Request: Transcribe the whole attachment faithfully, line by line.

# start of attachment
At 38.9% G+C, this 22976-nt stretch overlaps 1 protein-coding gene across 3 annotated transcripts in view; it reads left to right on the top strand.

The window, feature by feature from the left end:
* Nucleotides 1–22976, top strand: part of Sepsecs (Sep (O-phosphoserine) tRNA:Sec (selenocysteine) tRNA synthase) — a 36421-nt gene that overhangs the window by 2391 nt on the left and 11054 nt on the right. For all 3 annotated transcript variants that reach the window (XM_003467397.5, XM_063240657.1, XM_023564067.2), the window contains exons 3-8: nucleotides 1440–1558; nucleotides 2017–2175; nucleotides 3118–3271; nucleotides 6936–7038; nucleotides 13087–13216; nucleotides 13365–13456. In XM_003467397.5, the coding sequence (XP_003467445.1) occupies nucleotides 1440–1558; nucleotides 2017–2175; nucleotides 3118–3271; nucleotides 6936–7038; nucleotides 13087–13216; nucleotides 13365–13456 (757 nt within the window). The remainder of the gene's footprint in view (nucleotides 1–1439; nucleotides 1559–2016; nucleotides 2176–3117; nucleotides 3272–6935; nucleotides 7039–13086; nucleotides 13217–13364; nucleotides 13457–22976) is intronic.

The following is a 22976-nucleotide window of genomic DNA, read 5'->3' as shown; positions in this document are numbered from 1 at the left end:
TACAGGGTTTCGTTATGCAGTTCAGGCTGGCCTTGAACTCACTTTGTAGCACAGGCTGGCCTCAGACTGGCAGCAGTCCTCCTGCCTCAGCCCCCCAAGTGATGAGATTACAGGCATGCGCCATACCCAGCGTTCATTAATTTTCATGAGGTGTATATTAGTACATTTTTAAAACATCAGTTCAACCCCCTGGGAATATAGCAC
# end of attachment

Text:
At 38.9% G+C, this 22976-nt stretch overlaps 1 protein-coding gene across 3 annotated transcripts in view; it reads left to right on the top strand.

The window, feature by feature from the left end:
* Nucleotides 1–22976, top strand: part of Sepsecs (Sep (O-phosphoserine) tRNA:Sec (selenocysteine) tRNA synthase) — a 36421-nt gene that overhangs the window by 2391 nt on the left and 11054 nt on the right. For all 3 annotated transcript variants that reach the window (XM_003467397.5, XM_063240657.1, XM_023564067.2), the window contains exons 3-8: nucleotides 1440–1558; nucleotides 2017–2175; nucleotides 3118–3271; nucleotides 6936–7038; nucleotides 13087–13216; nucleotides 13365–13456. In XM_003467397.5, the coding sequence (XP_003467445.1) occupies nucleotides 1440–1558; nucleotides 2017–2175; nucleotides 3118–3271; nucleotides 6936–7038; nucleotides 13087–13216; nucleotides 13365–13456 (757 nt within the window). The remainder of the gene's footprint in view (nucleotides 1–1439; nucleotides 1559–2016; nucleotides 2176–3117; nucleotides 3272–6935; nucleotides 7039–13086; nucleotides 13217–13364; nucleotides 13457–22976) is intronic.

The following is a 22976-nucleotide window of genomic DNA, read 5'->3' as shown; positions in this document are numbered from 1 at the left end:
TACAGGGTTTCGTTATGCAGTTCAGGCTGGCCTTGAACTCACTTTGTAGCACAGGCTGGCCTCAGACTGGCAGCAGTCCTCCTGCCTCAGCCCCCCAAGTGATGAGATTACAGGCATGCGCCATACCCAGCGTTCATTAATTTTCATGAGGTGTATATTAGTACATTTTTAAAACATCAGTTCAACCCCCTGGGAATATAGCAC